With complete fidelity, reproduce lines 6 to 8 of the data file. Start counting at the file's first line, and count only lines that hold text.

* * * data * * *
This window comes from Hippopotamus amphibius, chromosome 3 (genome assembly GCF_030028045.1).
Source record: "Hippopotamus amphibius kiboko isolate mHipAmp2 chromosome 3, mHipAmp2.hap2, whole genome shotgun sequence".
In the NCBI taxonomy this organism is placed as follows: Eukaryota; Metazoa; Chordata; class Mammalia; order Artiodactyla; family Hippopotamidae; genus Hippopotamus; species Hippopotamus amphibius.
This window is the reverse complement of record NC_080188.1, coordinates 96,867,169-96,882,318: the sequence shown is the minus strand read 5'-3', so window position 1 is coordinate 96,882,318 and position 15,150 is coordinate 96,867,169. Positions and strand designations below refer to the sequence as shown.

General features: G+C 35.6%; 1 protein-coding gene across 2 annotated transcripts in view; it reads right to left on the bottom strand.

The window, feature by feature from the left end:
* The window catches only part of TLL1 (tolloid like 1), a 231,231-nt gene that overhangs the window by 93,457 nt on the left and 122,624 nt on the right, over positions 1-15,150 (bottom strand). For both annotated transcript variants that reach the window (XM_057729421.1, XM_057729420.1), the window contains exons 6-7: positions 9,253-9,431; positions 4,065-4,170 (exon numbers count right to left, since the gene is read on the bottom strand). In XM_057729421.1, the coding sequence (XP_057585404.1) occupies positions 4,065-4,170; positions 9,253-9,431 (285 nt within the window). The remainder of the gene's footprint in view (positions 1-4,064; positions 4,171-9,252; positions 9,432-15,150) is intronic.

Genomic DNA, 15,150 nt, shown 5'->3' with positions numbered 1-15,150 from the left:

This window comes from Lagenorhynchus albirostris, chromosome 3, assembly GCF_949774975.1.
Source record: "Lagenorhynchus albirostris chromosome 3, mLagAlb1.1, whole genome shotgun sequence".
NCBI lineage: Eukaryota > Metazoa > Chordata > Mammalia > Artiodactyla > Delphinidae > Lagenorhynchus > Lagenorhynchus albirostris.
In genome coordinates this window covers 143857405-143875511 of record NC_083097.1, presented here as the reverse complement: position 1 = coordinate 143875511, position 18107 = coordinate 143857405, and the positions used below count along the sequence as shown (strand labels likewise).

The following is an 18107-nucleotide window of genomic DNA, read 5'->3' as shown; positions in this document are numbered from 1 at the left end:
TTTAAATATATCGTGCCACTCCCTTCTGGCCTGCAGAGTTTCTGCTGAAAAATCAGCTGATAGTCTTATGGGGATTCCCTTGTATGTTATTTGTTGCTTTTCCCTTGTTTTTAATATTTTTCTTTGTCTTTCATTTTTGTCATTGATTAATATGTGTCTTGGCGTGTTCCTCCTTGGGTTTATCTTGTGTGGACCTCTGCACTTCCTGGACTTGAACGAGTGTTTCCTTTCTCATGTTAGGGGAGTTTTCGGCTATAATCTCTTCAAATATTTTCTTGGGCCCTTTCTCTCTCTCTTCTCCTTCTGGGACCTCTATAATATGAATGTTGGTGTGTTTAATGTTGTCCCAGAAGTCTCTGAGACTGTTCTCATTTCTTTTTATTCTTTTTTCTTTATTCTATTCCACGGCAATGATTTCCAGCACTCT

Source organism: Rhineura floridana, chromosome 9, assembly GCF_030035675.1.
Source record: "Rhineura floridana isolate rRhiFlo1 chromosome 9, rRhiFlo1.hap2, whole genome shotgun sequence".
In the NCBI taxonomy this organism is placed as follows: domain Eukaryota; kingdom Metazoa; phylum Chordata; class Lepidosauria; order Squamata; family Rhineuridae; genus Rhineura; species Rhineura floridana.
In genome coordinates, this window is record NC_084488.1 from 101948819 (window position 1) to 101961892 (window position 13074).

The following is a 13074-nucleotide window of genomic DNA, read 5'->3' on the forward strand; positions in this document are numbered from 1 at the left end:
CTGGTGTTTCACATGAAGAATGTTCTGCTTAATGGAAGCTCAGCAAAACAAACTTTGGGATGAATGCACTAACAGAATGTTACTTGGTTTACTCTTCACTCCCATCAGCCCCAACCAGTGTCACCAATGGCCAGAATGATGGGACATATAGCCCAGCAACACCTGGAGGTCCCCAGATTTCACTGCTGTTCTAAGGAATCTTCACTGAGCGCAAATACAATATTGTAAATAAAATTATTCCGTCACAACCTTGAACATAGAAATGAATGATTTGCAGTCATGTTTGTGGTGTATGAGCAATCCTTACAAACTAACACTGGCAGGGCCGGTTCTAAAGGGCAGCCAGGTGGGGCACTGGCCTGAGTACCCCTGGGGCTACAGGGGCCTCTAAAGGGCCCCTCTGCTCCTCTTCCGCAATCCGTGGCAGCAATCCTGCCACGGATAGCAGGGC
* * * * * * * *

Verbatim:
The window, feature by feature from the left end:
* The window catches only part of TLL1 (tolloid like 1), a 231,231-nt gene that overhangs the window by 93,457 nt on the left and 122,624 nt on the right, over positions 1-15,150 (bottom strand). For both annotated transcript variants that reach the window (XM_057729421.1, XM_057729420.1), the window contains exons 6-7: positions 9,253-9,431; positions 4,065-4,170 (exon numbers count right to left, since the gene is read on the bottom strand). In XM_057729421.1, the coding sequence (XP_057585404.1) occupies positions 4,065-4,170; positions 9,253-9,431 (285 nt within the window). The remainder of the gene's footprint in view (positions 1-4,064; positions 4,171-9,252; positions 9,432-15,150) is intronic.

Genomic DNA, 15,150 nt, shown 5'->3' with positions numbered 1-15,150 from the left: